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Lean methane flame stability in a premixed generic swirl burner: Isothermal flow and atmospheric combustion characterization

Runyon, Jon, Marsh, Richard, Bowen, Philip, Pugh, Daniel, Giles, Anthony and Morris, Steven 2018. Lean methane flame stability in a premixed generic swirl burner: Isothermal flow and atmospheric combustion characterization. Experimental and Thermal Fluid Science 92 , pp. 125-140. 10.1016/j.expthermflusci.2017.11.019

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Abstract

Gas turbine combustors operating in lean premixed mode are known to be susceptible to flame blowoff due to competing influences of increasing chemical timescales and decreasing flow time scales under these conditions. In this study, combustion stability and the onset of flame blowoff in particular, are characterized in a new swirl burner operated with fully premixed methane (CH4) and air at thermal power of 55 kW, atmospheric combustor inlet pressure, and ambient (∼290 K) combustor inlet temperature. The onset of flame blowoff was shown repeatedly to exhibit high amplitude, low frequency combustion instabilities as a result of periodic flame extinction and reignition events. In addition to detailed isothermal characterization of the burner velocity field using particle image velocimetry, a combination of dynamic pressure sensing and optical combustion diagnostics, including OH∗ chemiluminescence and OH planar laser induced fluorescence, give indication of the combustion rig acoustic response and changes in flame acoustic response, heat release, and flame anchoring location related to the onset and occurrence of blowoff. This analysis shows that the onset of this instability was preceded by a marked reduction in dominant frequency and amplitude until frequency collapse and high amplitudes were observed throughout the burner inlet mixing plenum, burner pilot, combustion chamber, and exhaust ducting. Acoustic and optical signal analysis show potential viability for use in practical applications for precursor indications of lean blowoff. The flame anchoring location within the combustion chamber was shown to detach from the burner exit nozzle and stabilize within the outer and central recirculation zones near the lean blowoff limit, providing evidence of changes to both chemical and flow time scales. Chemical kinetic modelling is used in support of the empirical studies, in particular highlighting the relationship between maximum heat release rate and OH∗ chemiluminescence intensity.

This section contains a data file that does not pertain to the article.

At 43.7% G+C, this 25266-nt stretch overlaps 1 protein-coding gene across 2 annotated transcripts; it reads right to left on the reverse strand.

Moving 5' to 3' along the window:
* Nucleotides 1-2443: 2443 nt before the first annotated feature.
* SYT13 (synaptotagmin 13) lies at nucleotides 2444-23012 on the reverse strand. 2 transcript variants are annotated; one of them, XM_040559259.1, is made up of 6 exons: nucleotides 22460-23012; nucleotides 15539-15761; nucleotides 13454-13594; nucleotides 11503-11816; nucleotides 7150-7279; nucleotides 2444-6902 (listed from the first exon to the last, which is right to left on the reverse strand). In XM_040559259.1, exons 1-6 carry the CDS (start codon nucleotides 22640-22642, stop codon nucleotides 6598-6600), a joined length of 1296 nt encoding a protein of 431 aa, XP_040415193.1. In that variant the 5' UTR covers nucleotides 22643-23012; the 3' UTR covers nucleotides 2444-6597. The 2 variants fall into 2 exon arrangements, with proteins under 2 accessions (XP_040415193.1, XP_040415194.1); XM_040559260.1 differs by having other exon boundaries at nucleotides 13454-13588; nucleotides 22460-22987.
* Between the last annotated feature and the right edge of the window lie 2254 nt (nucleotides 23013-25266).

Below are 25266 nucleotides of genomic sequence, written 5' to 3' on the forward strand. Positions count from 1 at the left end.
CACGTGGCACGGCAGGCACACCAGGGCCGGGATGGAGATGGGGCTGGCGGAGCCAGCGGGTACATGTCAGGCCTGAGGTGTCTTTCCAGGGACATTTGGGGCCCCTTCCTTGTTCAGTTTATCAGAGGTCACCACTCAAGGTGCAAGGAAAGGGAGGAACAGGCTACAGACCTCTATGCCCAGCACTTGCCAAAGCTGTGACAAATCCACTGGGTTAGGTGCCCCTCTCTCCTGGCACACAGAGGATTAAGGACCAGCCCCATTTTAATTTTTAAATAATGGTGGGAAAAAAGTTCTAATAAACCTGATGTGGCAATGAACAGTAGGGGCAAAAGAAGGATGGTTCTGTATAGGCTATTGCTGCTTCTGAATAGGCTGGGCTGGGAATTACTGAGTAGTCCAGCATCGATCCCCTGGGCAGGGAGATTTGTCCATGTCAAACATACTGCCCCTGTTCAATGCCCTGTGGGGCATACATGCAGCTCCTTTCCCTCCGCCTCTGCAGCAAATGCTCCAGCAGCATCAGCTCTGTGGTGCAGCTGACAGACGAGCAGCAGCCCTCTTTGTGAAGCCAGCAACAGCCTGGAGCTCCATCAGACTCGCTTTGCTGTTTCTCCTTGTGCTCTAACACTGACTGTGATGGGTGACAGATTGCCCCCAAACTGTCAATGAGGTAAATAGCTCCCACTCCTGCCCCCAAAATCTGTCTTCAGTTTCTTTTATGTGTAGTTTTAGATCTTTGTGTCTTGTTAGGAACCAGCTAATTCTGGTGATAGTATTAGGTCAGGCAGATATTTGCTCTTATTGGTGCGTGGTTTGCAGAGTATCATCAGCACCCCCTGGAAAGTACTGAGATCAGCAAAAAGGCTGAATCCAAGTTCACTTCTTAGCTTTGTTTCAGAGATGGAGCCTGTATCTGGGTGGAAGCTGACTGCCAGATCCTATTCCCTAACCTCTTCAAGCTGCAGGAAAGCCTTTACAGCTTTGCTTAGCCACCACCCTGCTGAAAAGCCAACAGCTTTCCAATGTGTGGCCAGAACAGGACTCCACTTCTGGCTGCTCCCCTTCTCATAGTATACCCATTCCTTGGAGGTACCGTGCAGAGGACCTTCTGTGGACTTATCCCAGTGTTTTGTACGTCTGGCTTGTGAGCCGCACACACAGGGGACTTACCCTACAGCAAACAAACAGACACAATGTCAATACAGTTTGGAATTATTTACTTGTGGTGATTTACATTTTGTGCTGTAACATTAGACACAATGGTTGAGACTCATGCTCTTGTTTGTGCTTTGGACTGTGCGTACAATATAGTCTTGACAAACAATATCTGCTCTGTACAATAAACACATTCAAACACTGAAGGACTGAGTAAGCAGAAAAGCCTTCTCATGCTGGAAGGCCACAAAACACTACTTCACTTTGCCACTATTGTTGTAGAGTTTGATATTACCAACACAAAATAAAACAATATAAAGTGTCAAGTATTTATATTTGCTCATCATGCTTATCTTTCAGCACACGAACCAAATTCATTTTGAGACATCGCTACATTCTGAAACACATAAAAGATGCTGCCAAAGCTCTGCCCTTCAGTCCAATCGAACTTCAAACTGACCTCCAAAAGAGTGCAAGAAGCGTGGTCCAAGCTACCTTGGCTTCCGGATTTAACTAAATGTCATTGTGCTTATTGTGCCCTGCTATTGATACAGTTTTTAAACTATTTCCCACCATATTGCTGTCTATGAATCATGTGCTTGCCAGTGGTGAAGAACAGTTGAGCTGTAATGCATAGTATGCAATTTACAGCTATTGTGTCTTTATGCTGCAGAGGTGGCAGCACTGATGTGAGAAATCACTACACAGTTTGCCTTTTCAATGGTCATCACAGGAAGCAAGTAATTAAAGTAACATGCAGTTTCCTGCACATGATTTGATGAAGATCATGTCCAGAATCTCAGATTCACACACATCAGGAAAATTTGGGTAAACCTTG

Item Type: Article
Date Type: Publication
Status: Published
Schools: Engineering
Publisher: Elsevier
ISSN: 0894-1777
Funders: Engineering and Physical Sciences Research Council
Date of First Compliant Deposit: 22 November 2017
Date of Acceptance: 21 November 2017
Last Modified: 29 Dec 2018 21:42
URI: http://orca.cf.ac.uk/id/eprint/106929

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